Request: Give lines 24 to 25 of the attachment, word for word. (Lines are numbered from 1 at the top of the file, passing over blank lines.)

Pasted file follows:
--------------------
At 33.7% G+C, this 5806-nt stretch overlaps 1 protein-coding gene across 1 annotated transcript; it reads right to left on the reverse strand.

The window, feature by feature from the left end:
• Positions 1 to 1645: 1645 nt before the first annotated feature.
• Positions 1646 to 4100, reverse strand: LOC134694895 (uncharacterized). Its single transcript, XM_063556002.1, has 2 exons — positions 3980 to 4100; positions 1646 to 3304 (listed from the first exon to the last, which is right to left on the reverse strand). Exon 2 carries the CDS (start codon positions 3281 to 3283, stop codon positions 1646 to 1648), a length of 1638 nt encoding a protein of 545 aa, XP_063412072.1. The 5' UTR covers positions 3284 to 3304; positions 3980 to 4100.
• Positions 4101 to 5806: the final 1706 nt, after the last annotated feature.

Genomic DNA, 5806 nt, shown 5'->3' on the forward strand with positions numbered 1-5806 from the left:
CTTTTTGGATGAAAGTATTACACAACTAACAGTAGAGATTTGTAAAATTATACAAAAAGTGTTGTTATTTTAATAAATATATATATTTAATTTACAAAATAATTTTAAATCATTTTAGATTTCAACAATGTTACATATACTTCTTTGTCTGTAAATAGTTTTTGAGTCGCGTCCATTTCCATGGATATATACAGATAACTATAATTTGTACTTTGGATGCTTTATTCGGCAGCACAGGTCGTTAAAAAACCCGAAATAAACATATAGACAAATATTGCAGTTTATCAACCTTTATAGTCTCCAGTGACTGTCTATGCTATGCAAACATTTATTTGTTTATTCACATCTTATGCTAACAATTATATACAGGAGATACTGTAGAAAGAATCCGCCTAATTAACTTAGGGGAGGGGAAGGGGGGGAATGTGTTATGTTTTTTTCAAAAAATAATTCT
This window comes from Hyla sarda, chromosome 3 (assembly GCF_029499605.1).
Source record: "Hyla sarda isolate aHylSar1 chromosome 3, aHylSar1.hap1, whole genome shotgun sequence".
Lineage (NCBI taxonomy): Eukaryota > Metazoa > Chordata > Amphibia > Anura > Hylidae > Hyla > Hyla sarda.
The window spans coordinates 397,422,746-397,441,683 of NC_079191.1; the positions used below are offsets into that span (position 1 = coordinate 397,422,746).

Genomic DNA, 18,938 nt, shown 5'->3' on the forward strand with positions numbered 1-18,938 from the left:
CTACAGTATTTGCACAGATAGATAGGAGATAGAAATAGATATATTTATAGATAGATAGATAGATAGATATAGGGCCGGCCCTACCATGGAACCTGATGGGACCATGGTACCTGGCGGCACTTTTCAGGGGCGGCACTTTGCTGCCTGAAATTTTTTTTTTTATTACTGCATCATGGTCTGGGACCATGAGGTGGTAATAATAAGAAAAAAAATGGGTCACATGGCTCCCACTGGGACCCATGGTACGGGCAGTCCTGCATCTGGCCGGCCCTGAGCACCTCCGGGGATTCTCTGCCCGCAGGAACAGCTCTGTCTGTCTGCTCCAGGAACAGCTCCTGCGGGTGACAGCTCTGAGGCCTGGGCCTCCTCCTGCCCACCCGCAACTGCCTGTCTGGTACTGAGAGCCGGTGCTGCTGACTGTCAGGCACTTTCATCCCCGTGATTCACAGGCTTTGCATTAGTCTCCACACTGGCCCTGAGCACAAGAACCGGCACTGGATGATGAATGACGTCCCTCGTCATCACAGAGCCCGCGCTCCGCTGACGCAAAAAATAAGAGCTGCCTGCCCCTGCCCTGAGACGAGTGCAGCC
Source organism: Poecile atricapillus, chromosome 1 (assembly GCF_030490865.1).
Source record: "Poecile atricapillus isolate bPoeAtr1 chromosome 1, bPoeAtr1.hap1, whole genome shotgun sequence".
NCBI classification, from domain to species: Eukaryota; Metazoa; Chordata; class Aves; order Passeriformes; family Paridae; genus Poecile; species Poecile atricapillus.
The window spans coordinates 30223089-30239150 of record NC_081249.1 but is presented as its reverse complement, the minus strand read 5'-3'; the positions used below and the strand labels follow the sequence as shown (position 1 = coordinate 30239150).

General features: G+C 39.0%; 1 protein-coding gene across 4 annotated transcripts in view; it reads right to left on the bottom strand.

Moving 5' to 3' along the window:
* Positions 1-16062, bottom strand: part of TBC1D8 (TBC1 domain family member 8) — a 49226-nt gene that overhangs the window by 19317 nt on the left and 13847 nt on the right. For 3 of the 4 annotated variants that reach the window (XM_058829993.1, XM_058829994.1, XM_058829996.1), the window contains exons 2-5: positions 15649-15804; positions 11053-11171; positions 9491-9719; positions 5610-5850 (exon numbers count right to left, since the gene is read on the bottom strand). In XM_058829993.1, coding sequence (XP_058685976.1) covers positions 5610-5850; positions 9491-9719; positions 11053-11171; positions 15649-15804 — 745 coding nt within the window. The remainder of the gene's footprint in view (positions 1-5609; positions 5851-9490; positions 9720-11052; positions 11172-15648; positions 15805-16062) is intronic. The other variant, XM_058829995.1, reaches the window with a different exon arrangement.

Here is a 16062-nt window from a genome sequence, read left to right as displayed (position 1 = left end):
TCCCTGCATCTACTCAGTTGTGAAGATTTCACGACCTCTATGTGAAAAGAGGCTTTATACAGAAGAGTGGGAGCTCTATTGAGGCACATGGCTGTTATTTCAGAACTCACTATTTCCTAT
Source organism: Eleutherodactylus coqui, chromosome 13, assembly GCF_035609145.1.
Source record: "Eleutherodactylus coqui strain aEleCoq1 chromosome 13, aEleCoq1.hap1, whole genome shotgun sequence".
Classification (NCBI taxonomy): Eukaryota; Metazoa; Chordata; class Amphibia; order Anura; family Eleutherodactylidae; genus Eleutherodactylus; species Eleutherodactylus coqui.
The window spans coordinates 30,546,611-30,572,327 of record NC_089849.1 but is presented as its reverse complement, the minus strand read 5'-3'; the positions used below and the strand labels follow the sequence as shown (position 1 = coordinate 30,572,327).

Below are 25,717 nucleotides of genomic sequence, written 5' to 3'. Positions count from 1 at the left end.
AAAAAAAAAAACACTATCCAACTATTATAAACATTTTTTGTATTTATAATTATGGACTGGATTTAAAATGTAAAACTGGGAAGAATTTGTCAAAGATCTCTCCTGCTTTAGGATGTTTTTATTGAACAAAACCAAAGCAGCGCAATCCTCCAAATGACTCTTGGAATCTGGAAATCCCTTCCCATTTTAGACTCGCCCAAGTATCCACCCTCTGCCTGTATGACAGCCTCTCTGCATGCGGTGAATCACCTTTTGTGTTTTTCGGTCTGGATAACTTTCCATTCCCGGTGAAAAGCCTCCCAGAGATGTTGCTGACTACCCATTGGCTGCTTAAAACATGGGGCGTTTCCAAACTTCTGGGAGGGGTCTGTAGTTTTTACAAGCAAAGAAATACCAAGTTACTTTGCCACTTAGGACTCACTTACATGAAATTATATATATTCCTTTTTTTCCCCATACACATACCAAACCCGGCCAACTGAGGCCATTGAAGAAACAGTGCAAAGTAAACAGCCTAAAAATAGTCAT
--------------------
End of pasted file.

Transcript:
Source record: "Eleutherodactylus coqui strain aEleCoq1 chromosome 13, aEleCoq1.hap1, whole genome shotgun sequence".
Classification (NCBI taxonomy): Eukaryota; Metazoa; Chordata; class Amphibia; order Anura; family Eleutherodactylidae; genus Eleutherodactylus; species Eleutherodactylus coqui.